Reading the recent news about Marvel's relaunch of its Epic imprint put me in mind of one of my favorite comics series, which came out as part of that line in the 80s...Timespirits.
Timespirits was co-created by scripter Stephen Perry (no, not the Journey singer) and illustrated by Tom Yeates, fresh from his stint on Swamp Thing pre-Alan Moore. It was perhaps the best and most sympathetic treatment of Native American characters in comics ever. Difficult to sum up in a nutshell, it was an imaginative, quirky, warm and winning blend of religion, Native American legend, science fiction and high fantasy which never took itself too seriously and is sorely missed, at least by me.
At its basic level, it's about the time-traveling adventures of Cusick of the Tuscarora, an aged Native American "Time Spirit", sporting a fedora, backpack, hiking boots and Sgt. Pepper jacket who functions like an extradimensional Monty Hall– he trades strange and powerful items for souls, which he collects in a turtle shell until he can release them into the afterlife. It is in one of these transactions, in issue #1 above, that he meets teenage Doot of the Wawenoc tribe in the early days of the pre-Revolutionary War American colonies. Doot's brother, Three Birds, wishes revenge on the white man for the slaughter of his village. Cusick, hearing this wish expressed aloud, appears to him and offers him a strange creature called a Bloodless Ghebe, which will enable the Chief to rout the white man from his land forever. The Ghebe, which resembles a walking stick insect with a big eyeball in place of a head, enter's Three Birds' brain, gives him incredible strength, and enables him to fire a destructive beam from his right eye, which has been replaced by the Ghebe. It also drives him quite insane. Three Birds goes on a murder spree, uniting the tribes against the white man. In the meantime, Cusick strikes up an acquaintance with Three Birds' younger brother and recognizes him as a potential Timespirit of great power. Doot, who loved his brother and did not understand what had caused his formerly pacifistic sibling to change so, wishes to stop the rampage and kill the Ghebe, which eventually sheds Three Birds' skin like a snake. It's too late to save Three Birds' physical self, but Doot is able to save his spirit and destroy the Ghebe using his nascent abilities, and takes his brothers' soul into himself. Cusick offers to take the young brave under his wing and teach him to utilize his potential as a shaman. It's a fine adventure yarn, in a time period that isn't depicted all that often, especially in comics, with a very touching ending.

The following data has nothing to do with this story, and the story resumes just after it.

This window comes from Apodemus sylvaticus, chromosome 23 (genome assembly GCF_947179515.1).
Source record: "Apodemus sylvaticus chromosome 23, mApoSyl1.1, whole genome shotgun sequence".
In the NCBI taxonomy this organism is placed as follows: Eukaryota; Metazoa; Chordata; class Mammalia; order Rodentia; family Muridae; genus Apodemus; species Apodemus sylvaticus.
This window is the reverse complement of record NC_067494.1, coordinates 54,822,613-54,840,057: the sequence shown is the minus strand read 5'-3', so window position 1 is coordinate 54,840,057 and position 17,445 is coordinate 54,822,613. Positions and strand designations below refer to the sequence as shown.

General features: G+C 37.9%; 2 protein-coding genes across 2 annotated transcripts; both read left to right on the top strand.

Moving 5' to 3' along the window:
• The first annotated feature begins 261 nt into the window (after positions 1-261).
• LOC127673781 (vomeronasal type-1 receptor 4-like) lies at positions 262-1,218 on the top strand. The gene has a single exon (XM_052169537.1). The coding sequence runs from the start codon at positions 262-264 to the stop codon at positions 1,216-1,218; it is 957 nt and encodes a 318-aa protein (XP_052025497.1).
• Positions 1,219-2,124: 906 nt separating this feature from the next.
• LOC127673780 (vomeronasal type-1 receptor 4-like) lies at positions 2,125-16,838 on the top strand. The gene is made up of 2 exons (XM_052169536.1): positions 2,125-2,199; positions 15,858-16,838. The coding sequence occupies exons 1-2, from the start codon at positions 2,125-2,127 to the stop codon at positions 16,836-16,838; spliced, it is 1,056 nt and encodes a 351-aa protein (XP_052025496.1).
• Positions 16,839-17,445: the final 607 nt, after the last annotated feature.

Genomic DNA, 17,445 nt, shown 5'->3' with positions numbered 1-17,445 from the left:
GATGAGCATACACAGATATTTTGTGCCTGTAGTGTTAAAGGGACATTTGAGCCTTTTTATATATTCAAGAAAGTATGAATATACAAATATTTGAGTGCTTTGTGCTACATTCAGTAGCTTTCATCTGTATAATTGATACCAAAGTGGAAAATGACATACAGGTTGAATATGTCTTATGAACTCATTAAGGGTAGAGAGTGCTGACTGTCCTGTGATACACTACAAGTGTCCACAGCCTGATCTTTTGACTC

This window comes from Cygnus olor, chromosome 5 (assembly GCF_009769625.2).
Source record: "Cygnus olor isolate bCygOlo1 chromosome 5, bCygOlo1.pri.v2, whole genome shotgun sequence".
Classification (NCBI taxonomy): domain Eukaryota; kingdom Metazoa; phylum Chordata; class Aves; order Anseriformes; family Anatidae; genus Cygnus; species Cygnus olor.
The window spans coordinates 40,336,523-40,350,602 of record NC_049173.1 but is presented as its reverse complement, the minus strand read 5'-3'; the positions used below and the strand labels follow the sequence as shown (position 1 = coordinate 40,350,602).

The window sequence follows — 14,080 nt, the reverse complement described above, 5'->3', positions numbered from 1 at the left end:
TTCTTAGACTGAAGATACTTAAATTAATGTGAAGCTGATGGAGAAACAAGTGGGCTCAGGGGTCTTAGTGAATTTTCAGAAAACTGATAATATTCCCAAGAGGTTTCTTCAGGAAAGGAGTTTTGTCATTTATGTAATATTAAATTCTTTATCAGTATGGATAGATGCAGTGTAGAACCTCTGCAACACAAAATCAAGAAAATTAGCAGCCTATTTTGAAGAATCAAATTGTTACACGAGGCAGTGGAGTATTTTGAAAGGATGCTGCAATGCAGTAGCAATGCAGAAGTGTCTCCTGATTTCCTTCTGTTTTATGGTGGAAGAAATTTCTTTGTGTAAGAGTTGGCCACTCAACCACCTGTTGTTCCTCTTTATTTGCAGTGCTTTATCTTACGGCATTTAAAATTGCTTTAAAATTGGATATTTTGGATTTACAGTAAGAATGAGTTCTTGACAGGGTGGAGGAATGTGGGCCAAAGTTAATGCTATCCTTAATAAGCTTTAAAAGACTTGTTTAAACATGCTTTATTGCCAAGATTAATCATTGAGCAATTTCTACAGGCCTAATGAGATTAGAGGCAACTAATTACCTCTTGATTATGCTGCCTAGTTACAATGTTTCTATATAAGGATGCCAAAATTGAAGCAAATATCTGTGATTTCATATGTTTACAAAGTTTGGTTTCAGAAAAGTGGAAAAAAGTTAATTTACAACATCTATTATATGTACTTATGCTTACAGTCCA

Issues 2 & 3, arguably the zenith of the entire run, has a plot which is almost too gnarly to describe succinctly. Titled "The Blacksack of King Ogam", it involves dying magicians, unrequited love, spoiled princesses, bands of Norsemen, a spiteful talking fish which came closest to being an arch-enemy of the 'Spirits, a massive octopus-like creature called the Spurtyn Duyvel which is summoned up by a rejected, hate-filled amateur prince/magician with the aid of the fish, a magic bag which is literally bottomless, Stonehenge, Noah from the Bible, and much more. It works on a number of different levels– as heroic, pulp-type fantasy, as a romance, and as a cautionary fable. If you never read any other issues of TS, get these two.